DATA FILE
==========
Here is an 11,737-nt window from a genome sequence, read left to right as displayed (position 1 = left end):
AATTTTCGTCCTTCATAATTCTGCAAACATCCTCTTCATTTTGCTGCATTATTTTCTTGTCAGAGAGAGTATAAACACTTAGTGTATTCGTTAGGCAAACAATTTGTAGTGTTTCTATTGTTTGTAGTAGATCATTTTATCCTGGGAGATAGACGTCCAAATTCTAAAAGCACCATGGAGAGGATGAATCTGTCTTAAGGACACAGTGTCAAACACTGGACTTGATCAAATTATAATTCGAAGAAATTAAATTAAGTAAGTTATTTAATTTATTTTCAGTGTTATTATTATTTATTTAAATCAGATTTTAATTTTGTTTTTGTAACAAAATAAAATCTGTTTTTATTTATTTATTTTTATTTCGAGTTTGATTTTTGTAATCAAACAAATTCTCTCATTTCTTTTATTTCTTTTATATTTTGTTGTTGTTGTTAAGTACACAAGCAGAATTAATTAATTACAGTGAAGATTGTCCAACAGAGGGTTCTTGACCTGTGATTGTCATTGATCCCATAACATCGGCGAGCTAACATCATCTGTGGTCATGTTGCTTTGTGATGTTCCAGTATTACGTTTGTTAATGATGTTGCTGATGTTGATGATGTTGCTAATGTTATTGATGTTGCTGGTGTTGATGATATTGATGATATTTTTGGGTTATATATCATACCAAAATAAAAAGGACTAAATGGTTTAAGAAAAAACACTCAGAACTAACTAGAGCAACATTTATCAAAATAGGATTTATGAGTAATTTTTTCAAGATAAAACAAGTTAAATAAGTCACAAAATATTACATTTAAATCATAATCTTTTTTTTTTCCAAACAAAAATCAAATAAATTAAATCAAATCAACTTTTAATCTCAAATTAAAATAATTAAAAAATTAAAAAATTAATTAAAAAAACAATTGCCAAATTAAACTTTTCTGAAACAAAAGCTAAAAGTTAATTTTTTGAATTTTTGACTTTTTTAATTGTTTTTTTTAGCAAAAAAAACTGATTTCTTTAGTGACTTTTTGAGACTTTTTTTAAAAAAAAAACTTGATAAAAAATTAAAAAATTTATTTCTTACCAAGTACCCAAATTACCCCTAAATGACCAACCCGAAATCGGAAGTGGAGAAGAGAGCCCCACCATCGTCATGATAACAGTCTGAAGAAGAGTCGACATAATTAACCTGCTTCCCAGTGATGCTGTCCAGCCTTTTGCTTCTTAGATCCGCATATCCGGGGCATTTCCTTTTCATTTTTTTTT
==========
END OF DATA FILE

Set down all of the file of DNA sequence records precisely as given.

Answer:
Here is an 11,737-nt window from a genome sequence, read left to right as displayed (position 1 = left end):
AATTTTCGTCCTTCATAATTCTGCAAACATCCTCTTCATTTTGCTGCATTATTTTCTTGTCAGAGAGAGTATAAACACTTAGTGTATTCGTTAGGCAAACAATTTGTAGTGTTTCTATTGTTTGTAGTAGATCATTTTATCCTGGGAGATAGACGTCCAAATTCTAAAAGCACCATGGAGAGGATGAATCTGTCTTAAGGACACAGTGTCAAACACTGGACTTGATCAAATTATAATTCGAAGAAATTAAATTAAGTAAGTTATTTAATTTATTTTCAGTGTTATTATTATTTATTTAAATCAGATTTTAATTTTGTTTTTGTAACAAAATAAAATCTGTTTTTATTTATTTATTTTTATTTCGAGTTTGATTTTTGTAATCAAACAAATTCTCTCATTTCTTTTATTTCTTTTATATTTTGTTGTTGTTGTTAAGTACACAAGCAGAATTAATTAATTACAGTGAAGATTGTCCAACAGAGGGTTCTTGACCTGTGATTGTCATTGATCCCATAACATCGGCGAGCTAACATCATCTGTGGTCATGTTGCTTTGTGATGTTCCAGTATTACGTTTGTTAATGATGTTGCTGATGTTGATGATGTTGCTAATGTTATTGATGTTGCTGGTGTTGATGATATTGATGATATTTTTGGGTTATATATCATACCAAAATAAAAAGGACTAAATGGTTTAAGAAAAAACACTCAGAACTAACTAGAGCAACATTTATCAAAATAGGATTTATGAGTAATTTTTTCAAGATAAAACAAGTTAAATAAGTCACAAAATATTACATTTAAATCATAATCTTTTTTTTTTCCAAACAAAAATCAAATAAATTAAATCAAATCAACTTTTAATCTCAAATTAAAATAATTAAAAAATTAAAAAATTAATTAAAAAAACAATTGCCAAATTAAACTTTTCTGAAACAAAAGCTAAAAGTTAATTTTTTGAATTTTTGACTTTTTTAATTGTTTTTTTTAGCAAAAAAAACTGATTTCTTTAGTGACTTTTTGAGACTTTTTTTAAAAAAAAAACTTGATAAAAAATTAAAAAATTTATTTCTTACCAAGTACCCAAATTACCCCTAAATGACCAACCCGAAATCGGAAGTGGAGAAGAGAGCCCCACCATCGTCATGATAACAGTCTGAAGAAGAGTCGACATAATTAACCTGCTTCCCAGTGATGCTGTCCAGCCTTTTGCTTCTTAGATCCGCATATCCGGGGCATTTCCTTTTCATTTTTTTTT